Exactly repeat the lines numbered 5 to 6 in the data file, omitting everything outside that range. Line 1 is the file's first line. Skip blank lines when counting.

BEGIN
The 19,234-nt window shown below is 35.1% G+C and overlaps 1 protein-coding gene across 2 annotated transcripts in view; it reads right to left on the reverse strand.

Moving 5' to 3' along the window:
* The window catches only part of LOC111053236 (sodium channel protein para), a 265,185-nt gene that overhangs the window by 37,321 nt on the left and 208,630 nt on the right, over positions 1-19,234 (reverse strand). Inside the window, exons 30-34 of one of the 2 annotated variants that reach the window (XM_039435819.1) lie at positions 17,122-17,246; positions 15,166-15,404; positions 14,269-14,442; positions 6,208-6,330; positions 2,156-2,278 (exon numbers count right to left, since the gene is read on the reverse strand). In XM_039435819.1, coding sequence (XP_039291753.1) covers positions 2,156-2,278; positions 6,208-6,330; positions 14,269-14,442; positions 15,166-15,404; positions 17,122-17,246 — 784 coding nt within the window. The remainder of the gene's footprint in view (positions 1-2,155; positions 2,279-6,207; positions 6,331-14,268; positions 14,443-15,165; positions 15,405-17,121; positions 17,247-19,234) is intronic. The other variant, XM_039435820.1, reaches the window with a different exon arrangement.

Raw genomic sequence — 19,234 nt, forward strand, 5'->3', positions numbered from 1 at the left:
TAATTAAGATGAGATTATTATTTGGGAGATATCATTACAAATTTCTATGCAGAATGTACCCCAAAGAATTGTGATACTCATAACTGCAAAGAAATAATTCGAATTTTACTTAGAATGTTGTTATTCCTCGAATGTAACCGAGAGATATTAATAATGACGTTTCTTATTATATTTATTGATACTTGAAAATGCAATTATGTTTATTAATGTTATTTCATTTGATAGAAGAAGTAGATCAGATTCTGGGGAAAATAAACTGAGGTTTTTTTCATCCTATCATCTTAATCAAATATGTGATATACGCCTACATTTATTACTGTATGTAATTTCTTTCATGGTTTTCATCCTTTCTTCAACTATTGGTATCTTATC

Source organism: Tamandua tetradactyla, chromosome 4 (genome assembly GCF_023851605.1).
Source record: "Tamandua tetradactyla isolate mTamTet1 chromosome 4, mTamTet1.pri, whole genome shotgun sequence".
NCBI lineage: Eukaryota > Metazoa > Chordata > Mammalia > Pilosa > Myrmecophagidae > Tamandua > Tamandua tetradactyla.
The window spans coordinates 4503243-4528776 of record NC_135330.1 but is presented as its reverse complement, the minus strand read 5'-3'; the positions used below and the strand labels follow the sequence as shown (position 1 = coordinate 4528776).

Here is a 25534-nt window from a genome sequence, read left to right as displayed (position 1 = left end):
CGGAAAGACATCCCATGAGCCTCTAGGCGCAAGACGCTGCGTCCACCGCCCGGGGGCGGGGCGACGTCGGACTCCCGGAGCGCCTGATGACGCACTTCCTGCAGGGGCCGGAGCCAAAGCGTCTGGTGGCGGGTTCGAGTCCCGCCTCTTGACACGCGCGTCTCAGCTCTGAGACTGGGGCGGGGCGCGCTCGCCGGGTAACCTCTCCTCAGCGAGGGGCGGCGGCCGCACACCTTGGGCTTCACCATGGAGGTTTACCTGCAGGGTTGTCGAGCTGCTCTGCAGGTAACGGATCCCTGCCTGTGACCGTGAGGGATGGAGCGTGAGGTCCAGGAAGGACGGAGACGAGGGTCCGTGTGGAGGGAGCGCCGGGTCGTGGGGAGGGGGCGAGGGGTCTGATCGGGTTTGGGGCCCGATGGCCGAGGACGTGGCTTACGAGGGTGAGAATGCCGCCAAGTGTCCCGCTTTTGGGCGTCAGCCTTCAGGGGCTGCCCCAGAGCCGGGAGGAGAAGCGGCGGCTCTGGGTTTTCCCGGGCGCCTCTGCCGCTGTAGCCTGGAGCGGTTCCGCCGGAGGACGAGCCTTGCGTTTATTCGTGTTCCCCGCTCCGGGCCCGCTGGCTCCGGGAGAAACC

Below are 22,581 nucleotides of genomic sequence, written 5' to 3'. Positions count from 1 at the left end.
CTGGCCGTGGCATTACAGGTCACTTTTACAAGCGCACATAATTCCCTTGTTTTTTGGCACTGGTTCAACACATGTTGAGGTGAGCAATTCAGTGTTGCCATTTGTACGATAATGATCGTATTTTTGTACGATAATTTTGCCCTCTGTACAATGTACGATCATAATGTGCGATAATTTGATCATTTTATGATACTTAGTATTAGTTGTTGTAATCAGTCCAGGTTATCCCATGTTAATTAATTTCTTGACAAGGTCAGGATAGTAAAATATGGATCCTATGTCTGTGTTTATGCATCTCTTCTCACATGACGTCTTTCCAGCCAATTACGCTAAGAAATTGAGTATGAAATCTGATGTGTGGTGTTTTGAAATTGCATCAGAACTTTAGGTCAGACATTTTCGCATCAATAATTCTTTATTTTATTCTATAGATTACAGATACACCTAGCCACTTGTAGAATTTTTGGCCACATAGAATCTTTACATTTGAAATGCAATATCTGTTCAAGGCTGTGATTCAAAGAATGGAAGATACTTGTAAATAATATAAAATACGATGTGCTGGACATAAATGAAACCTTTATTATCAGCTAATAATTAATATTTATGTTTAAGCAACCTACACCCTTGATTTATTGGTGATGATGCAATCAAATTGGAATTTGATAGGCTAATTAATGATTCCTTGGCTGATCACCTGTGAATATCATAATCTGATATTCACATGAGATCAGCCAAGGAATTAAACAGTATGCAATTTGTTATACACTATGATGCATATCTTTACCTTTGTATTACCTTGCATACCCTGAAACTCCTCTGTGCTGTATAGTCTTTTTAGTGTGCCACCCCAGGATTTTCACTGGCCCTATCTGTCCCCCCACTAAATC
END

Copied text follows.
TAATTAAGATGAGATTATTATTTGGGAGATATCATTACAAATTTCTATGCAGAATGTACCCCAAAGAATTGTGATACTCATAACTGCAAAGAAATAATTCGAATTTTACTTAGAATGTTGTTATTCCTCGAATGTAACCGAGAGATATTAATAATGACGTTTCTTATTATATTTATTGATACTTGAAAATGCAATTATGTTTATTAATGTTATTTCATTTGATAGAAGAAGTAGATCAGATTCTGGGGAAAATAAACTGAGGTTTTTTTCATCCTATCATCTTAATCAAATATGTGATATACGCCTACATTTATTACTGTATGTAATTTCTTTCATGGTTTTCATCCTTTCTTCAACTATTGGTATCTTATC

Source organism: Tamandua tetradactyla, chromosome 4 (genome assembly GCF_023851605.1).